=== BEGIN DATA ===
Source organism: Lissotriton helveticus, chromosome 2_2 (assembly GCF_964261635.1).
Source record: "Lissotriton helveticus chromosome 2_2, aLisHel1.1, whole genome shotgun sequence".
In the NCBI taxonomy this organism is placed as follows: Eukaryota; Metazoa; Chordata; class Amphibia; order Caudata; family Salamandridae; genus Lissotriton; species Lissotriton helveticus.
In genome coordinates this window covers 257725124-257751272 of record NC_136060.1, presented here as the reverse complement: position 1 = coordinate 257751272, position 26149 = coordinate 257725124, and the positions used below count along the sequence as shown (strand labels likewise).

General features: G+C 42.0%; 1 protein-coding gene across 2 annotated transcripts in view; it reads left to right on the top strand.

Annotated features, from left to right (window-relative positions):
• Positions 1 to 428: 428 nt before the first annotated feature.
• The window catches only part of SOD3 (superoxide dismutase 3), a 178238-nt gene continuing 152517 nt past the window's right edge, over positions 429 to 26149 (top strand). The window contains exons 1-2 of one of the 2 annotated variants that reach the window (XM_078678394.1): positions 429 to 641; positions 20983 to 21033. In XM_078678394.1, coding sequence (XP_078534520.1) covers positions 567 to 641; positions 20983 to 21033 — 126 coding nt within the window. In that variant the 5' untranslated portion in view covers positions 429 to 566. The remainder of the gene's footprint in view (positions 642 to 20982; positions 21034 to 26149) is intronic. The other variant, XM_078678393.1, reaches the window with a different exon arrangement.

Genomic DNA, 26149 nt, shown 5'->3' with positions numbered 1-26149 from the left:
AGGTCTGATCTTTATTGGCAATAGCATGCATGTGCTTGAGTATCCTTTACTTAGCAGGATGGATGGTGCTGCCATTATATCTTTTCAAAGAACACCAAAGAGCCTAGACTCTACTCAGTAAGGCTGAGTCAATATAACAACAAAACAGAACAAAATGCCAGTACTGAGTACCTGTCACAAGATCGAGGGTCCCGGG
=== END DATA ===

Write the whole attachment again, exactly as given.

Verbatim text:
Source organism: Lissotriton helveticus, chromosome 2_2 (assembly GCF_964261635.1).
Source record: "Lissotriton helveticus chromosome 2_2, aLisHel1.1, whole genome shotgun sequence".
In the NCBI taxonomy this organism is placed as follows: Eukaryota; Metazoa; Chordata; class Amphibia; order Caudata; family Salamandridae; genus Lissotriton; species Lissotriton helveticus.
In genome coordinates this window covers 257725124-257751272 of record NC_136060.1, presented here as the reverse complement: position 1 = coordinate 257751272, position 26149 = coordinate 257725124, and the positions used below count along the sequence as shown (strand labels likewise).

General features: G+C 42.0%; 1 protein-coding gene across 2 annotated transcripts in view; it reads left to right on the top strand.

Annotated features, from left to right (window-relative positions):
• Positions 1 to 428: 428 nt before the first annotated feature.
• The window catches only part of SOD3 (superoxide dismutase 3), a 178238-nt gene continuing 152517 nt past the window's right edge, over positions 429 to 26149 (top strand). The window contains exons 1-2 of one of the 2 annotated variants that reach the window (XM_078678394.1): positions 429 to 641; positions 20983 to 21033. In XM_078678394.1, coding sequence (XP_078534520.1) covers positions 567 to 641; positions 20983 to 21033 — 126 coding nt within the window. In that variant the 5' untranslated portion in view covers positions 429 to 566. The remainder of the gene's footprint in view (positions 642 to 20982; positions 21034 to 26149) is intronic. The other variant, XM_078678393.1, reaches the window with a different exon arrangement.

Genomic DNA, 26149 nt, shown 5'->3' with positions numbered 1-26149 from the left:
AGGTCTGATCTTTATTGGCAATAGCATGCATGTGCTTGAGTATCCTTTACTTAGCAGGATGGATGGTGCTGCCATTATATCTTTTCAAAGAACACCAAAGAGCCTAGACTCTACTCAGTAAGGCTGAGTCAATATAACAACAAAACAGAACAAAATGCCAGTACTGAGTACCTGTCACAAGATCGAGGGTCCCGGG